Studies were combined in a narrative synthesis. Sensitivity and specificity estimates were tabulated, for each instrument, study and cut-off value. Results were plotted in receiver operating characteristic (ROC) space.

Results of the review

Thirteen studies were included in the review (n=5,565 participants). Results of study quality assessment were not reported.

Taking the optimal cut-off (maximising sensitivity and specificity) for each study, reported sensitivities ranged from 45% (Prisoner Intake Screening

Procedure or PISP) to 100% (Mood and Feelings Questionnaire-Short, SMFQ) and reported specificities ranged from 55% (CODSI for any mental disorder) to 98% (Referral Decision Scale, RDS).

The authors stated that the instruments that appeared to perform the best for sensitivity and specificity, irrespective of the cut-off value used, were the RDS, the combined RDS and PISP and the General Health Questionnaire (GHQ-12). However, they noted that this interpretation took no account of study quality or population.

Authors' conclusions

A number of different tools were identified in the review which could perhaps serve as a benchmark for the identification of depression in offender populations.

CRD commentary

The review stated a clear research question and defined inclusion criteria for the index test and reference standard. A number of sources were searched for relevant studies, with no language restrictions, minimising the possibility of missed studies. Measures to minimise error and/or bias were applied throughout the review process.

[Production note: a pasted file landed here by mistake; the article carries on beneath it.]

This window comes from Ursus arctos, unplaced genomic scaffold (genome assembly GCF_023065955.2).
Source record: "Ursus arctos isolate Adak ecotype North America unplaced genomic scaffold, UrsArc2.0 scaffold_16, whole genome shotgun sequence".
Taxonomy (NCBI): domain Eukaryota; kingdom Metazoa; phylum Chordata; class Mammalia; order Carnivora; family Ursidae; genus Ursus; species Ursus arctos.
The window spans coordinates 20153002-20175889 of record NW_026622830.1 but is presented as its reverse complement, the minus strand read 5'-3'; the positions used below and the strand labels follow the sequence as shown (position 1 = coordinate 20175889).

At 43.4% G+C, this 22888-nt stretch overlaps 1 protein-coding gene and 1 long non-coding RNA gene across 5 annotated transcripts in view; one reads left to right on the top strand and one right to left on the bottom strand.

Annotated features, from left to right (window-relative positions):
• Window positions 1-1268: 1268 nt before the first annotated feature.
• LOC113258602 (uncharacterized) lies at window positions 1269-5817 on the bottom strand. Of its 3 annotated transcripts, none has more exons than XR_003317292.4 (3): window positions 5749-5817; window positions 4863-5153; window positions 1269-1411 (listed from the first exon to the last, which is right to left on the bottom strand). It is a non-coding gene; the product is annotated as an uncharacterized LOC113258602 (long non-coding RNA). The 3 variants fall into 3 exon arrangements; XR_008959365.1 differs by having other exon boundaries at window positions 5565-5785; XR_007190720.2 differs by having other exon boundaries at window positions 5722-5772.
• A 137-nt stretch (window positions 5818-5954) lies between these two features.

The authors stated that they assessed the methodological quality of included studies, but did not report the results of this assessment; the authors stated that the potential impact of study quality on the findings of the review could not be assessed. The use of a narrative synthesis was appropriate for the nature of the data presented.

The authors' conclusions were appropriately cautious, given the noted limitations of the review.

Implications of the review for practice and research

Practice: The authors did not specify any recommendations for practice.

Research: The authors stated that instruments should be validated against a gold standard and that the full range of false positives and false negatives should be given. They further stated that relatively new brief instruments (such as the Patient Health Questionnaire 9, PHQ9), which have been widely validated in primary care and hospital settings, should be urgently validated in prison settings.


None declared.

Bibliographic details

Hewitt CE, Perry AE, Adams B, Gilbody SM. Screening and case finding for depression in offender populations: a systematic review of diagnostic properties. Journal of Affective Disorders 2011; 128(1-2): 72-82. [PubMed: 20655597]

Indexing Status

Subject indexing assigned by NLM


Criminals /psychology /statistics & numerical data; Depressive Disorder /diagnosis /epidemiology /psychology; Evaluation Studies as Topic; Humans; Mass Screening /methods; Psychometrics; Questionnaires /standards; Validation Studies as Topic



Database entry date


Record Status

This is a critical abstract of a systematic review that meets the criteria for inclusion on DARE. Each critical abstract contains a brief summary of the review methods, results and conclusions followed by a detailed critical assessment on the reliability of the review and the conclusions drawn.

CRD has determined that this article meets the DARE scientific quality criteria for a systematic review.

Copyright © 2014 University of York.

PMID: 20655597